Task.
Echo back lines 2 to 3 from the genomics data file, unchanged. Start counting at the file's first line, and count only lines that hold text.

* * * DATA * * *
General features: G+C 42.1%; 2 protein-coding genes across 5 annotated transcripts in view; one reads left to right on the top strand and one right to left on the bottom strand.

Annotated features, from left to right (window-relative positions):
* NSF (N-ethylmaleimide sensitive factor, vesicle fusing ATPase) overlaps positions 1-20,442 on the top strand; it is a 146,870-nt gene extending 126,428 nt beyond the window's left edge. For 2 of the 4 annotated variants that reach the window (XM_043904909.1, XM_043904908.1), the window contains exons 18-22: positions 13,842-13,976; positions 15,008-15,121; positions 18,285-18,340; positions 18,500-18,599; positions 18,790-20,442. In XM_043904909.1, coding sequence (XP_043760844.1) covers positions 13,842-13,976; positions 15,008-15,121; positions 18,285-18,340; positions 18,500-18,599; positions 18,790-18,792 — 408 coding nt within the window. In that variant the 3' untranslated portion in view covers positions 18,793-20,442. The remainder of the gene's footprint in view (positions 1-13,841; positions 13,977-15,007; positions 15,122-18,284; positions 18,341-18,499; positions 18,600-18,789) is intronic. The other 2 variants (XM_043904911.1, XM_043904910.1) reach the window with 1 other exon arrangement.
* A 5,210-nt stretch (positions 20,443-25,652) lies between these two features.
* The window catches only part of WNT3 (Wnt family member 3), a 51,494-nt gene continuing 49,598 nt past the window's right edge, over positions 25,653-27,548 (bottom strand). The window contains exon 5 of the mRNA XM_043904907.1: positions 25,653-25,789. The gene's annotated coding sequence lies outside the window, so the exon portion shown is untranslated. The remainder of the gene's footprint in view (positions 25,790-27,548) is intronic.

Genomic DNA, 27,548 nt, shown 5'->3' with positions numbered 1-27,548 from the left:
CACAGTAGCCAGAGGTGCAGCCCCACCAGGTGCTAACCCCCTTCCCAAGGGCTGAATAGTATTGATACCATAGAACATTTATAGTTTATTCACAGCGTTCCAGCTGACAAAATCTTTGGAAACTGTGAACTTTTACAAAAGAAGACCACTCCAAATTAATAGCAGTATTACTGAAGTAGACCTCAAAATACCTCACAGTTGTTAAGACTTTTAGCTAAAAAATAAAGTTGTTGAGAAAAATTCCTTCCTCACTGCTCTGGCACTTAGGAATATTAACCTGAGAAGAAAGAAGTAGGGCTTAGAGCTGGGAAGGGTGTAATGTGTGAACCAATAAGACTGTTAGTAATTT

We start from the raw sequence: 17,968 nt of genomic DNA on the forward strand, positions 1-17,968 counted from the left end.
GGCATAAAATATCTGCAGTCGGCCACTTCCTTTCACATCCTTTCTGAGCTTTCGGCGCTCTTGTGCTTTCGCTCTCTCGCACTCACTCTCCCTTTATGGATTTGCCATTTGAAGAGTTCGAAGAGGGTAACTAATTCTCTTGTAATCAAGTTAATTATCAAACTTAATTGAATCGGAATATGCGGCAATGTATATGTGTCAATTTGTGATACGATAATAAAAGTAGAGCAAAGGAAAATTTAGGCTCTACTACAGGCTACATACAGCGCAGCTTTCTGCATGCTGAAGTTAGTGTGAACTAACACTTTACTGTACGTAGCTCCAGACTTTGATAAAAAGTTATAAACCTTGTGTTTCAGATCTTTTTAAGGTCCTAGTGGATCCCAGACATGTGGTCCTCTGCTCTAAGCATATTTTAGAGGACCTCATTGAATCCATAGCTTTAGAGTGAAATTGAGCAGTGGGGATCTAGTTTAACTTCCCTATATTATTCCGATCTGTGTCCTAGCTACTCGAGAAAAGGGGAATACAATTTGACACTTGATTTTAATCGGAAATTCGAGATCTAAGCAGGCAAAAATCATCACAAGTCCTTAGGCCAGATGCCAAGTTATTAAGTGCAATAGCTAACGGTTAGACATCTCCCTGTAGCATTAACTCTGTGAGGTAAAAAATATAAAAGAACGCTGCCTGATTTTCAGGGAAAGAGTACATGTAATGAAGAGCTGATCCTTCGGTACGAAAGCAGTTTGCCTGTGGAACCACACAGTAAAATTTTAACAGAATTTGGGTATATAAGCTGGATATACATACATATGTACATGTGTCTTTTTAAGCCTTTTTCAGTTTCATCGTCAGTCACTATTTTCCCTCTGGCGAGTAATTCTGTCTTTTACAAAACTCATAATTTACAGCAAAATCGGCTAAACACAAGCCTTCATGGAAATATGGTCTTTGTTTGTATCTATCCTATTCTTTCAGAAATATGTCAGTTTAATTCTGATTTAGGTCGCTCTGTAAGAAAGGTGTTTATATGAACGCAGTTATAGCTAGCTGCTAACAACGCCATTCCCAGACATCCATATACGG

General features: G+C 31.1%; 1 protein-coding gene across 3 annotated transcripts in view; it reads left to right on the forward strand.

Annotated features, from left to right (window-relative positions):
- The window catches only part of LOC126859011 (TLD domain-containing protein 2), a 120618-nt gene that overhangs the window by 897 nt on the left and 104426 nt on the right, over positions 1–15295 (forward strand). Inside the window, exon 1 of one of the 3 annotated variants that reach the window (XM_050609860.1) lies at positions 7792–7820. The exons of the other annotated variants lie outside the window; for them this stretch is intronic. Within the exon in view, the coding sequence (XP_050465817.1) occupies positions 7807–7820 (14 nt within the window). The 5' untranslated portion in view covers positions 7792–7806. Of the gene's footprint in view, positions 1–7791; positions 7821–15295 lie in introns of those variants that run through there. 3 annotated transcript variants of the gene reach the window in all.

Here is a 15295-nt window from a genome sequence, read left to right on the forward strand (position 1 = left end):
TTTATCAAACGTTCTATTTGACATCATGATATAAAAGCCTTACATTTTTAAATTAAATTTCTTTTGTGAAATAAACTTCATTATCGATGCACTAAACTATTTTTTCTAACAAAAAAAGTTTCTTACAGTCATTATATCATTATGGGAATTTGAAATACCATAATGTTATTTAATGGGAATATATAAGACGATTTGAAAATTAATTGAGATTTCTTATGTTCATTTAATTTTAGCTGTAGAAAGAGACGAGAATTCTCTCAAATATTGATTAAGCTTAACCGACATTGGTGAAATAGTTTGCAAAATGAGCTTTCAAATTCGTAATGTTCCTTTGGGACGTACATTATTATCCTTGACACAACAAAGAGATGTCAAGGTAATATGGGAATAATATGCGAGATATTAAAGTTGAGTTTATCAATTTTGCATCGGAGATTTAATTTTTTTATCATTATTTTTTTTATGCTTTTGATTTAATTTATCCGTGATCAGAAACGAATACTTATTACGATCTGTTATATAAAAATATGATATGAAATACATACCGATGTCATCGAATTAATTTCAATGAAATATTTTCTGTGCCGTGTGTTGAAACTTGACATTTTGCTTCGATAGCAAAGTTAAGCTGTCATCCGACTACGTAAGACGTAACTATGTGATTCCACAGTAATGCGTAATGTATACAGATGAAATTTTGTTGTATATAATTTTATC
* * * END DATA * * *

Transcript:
Annotated features, from left to right (window-relative positions):
* NSF (N-ethylmaleimide sensitive factor, vesicle fusing ATPase) overlaps positions 1-20,442 on the top strand; it is a 146,870-nt gene extending 126,428 nt beyond the window's left edge. For 2 of the 4 annotated variants that reach the window (XM_043904909.1, XM_043904908.1), the window contains exons 18-22: positions 13,842-13,976; positions 15,008-15,121; positions 18,285-18,340; positions 18,500-18,599; positions 18,790-20,442. In XM_043904909.1, coding sequence (XP_043760844.1) covers positions 13,842-13,976; positions 15,008-15,121; positions 18,285-18,340; positions 18,500-18,599; positions 18,790-18,792 — 408 coding nt within the window. In that variant the 3' untranslated portion in view covers positions 18,793-20,442. The remainder of the gene's footprint in view (positions 1-13,841; positions 13,977-15,007; positions 15,122-18,284; positions 18,341-18,499; positions 18,600-18,789) is intronic. The other 2 variants (XM_043904911.1, XM_043904910.1) reach the window with 1 other exon arrangement.